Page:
Race detailsTrackerScoreboardRace routeFacebookYouTube

Leg 11 – Final Results
1. Dongfeng Race Team (CHN), Charles Caudrelier (FRA), 3 days, 3 hours, 22 minutes, 32 seconds
2. Team AkzoNobel (NED), Simeon Tienpont (NED), 3 days, 3 hours, 38 minutes, 31 seconds
3. MAPFRE (ESP), Xabi Fernández (ESP), 3 days, 3 hours, 39 minutes, 25 seconds
4. Team Brunel (NED), Bouwe Bekking (NED), 3 days, 3 hours, 45 minutes, 52 seconds
5. Turn the Tide on Plastic (POR), Dee Caffari (GBR), 3 days, 3 hours, 56 minutes, 56 seconds
6. Team Sun Hung Kai/Scallywag (HKG), David Witt (AUS), 3 days, 4 hours, 01 minutes, 32 seconds
7. Vestas 11th Hour Racing (DEN/USA), Charlie Enright (USA), 3 days, 4 hours, 05 minutes, 36 seconds

Overall Results (after 11 of 11 legs)
1. Dongfeng Race Team (CHN), Charles Caudrelier (FRA), 73 points
2. MAPFRE (ESP), Xabi Fernández (ESP), 70
3. Team Brunel (NED), Bouwe Bekking (NED), 69
4. Team AkzoNobel (NED), Simeon Tienpont (NED), 59
5. Vestas 11th Hour Racing (DEN/USA), Charlie Enright (USA), 39
6. Team Sun Hung Kai/Scallywag (HKG), David Witt (AUS), 32
7. Turn the Tide on Plastic (POR), Dee Caffari (GBR), 32

NOTE: The In-Port Race Series is a separate event, but should there be a tie on the overall race leaderboard at the end of the offshore legs, the In-Port Race Series standings will be used to break the tie.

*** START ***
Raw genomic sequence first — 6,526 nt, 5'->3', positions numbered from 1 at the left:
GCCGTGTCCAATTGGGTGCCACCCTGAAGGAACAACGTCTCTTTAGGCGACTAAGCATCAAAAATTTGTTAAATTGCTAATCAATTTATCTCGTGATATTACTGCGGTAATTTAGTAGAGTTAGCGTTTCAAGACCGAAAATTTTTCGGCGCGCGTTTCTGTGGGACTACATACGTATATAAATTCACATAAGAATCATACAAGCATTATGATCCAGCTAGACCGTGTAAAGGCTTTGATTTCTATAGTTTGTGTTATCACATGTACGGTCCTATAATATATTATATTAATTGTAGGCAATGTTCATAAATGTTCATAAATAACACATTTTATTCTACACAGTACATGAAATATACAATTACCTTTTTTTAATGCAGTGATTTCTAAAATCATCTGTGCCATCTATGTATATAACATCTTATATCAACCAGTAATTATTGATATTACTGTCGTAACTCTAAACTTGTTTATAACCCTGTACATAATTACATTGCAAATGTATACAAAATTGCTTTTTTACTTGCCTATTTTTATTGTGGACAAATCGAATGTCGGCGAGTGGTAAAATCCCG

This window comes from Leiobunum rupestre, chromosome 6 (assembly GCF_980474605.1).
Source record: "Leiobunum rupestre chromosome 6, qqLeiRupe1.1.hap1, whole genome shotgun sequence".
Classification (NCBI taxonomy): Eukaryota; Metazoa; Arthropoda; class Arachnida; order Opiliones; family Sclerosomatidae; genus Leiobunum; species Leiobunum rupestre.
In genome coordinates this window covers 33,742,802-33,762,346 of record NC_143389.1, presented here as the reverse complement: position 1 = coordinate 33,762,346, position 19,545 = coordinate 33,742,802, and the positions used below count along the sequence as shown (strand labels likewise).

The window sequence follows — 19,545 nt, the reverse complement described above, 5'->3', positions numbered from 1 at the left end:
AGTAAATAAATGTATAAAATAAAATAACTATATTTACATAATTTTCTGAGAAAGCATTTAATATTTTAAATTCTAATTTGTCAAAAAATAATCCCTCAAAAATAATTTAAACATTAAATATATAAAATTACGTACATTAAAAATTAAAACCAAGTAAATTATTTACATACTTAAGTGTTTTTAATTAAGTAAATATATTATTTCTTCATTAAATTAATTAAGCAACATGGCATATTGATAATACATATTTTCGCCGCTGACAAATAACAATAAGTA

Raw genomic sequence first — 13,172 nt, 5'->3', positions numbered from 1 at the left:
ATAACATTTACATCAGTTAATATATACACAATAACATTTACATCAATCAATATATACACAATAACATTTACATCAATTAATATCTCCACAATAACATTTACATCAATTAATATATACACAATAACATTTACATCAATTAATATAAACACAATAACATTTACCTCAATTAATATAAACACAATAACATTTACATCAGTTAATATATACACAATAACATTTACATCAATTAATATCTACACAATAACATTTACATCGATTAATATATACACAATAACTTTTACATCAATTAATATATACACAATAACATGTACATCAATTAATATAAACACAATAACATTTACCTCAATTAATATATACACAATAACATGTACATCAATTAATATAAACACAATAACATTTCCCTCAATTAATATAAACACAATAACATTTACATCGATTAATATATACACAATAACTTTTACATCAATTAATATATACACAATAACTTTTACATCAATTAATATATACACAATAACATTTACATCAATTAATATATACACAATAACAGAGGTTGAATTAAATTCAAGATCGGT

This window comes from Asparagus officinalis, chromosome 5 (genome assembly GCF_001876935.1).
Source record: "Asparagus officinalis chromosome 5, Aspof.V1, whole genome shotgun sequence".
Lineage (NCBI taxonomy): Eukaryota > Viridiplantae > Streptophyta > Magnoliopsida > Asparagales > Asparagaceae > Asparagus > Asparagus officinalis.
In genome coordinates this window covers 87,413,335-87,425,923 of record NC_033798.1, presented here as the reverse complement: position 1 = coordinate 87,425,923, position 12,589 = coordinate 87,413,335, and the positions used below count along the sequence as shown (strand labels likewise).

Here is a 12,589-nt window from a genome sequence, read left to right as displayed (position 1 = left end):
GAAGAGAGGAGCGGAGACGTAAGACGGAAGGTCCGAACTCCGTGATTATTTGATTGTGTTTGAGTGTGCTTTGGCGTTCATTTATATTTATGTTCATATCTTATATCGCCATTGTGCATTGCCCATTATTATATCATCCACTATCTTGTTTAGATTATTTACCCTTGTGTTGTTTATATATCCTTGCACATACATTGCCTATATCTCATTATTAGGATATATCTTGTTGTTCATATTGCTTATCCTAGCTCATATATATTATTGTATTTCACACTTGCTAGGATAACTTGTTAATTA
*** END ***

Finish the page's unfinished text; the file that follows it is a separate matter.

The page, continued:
Overall In-Port Race Results (after 10 of 11 races)
1. MAPFRE (ESP), Xabi Fernández (ESP), 61 points
2. Dongfeng Race Team (CHN), Charles Caudrelier (FRA), 50
3. Team AkzoNobel (NED), Simeon Tienpont (NED), 45
4. Team Brunel (NED), Bouwe Bekking (NED), 43
5. Vestas 11th Hour Racing (DEN/USA), Charlie Enright (USA), 33
6. Team Sun Hung Kai/Scallywag (HKG), David Witt (AUS), 24
7. Turn the Tide on Plastic (POR), Dee Caffari (GBR), 21


The race course for Leg 11 was revised prior to the start, adjusting the length to 963.4nm to ensure fan-friendly arrival times along the route and finish.

After the start on June 21, the boats were sent west out of the islets dotting the entrance to Gothenburg before turning north to head to a turning mark just off the coast of Norway. Then, it’s a dive south to round a mark near the Danish city of Aarhus, followed by a return north around the top of Denmark before racing south to The Hague to the finish on June 24.

For crew list… click here.

2017-18 Edition: Entered Teams – Skippers
Team AkzoNobel (NED), Simeon Tienpont (NED)
Dongfeng Race Team (CHN), Charles Caudrelier (FRA)
MAPFRE (ESP), Xabi Fernández (ESP)
Vestas 11th Hour Racing (DEN/USA), Charlie Enright (USA)
Team Sun Hung Kai/Scallywag (HKG), David Witt (AUS)
Turn the Tide on Plastic (POR), Dee Caffari (GBR)
Team Brunel (NED), Bouwe Bekking (NED)

Background: Racing the one design Volvo Ocean 65, the 2017-18 Volvo Ocean Race begins in Alicante, Spain on October 22 2017 with the final finish in The Hague, Netherlands on June 30 2018. In total, the 11-leg race will visit 12 cities in six continents: Alicante, Lisbon, Cape Town, Melbourne, Hong Kong, Guangzhou, Auckland, Itajaí, Newport, Cardiff, Gothenburg, and The Hague. A maximum of eight teams will compete.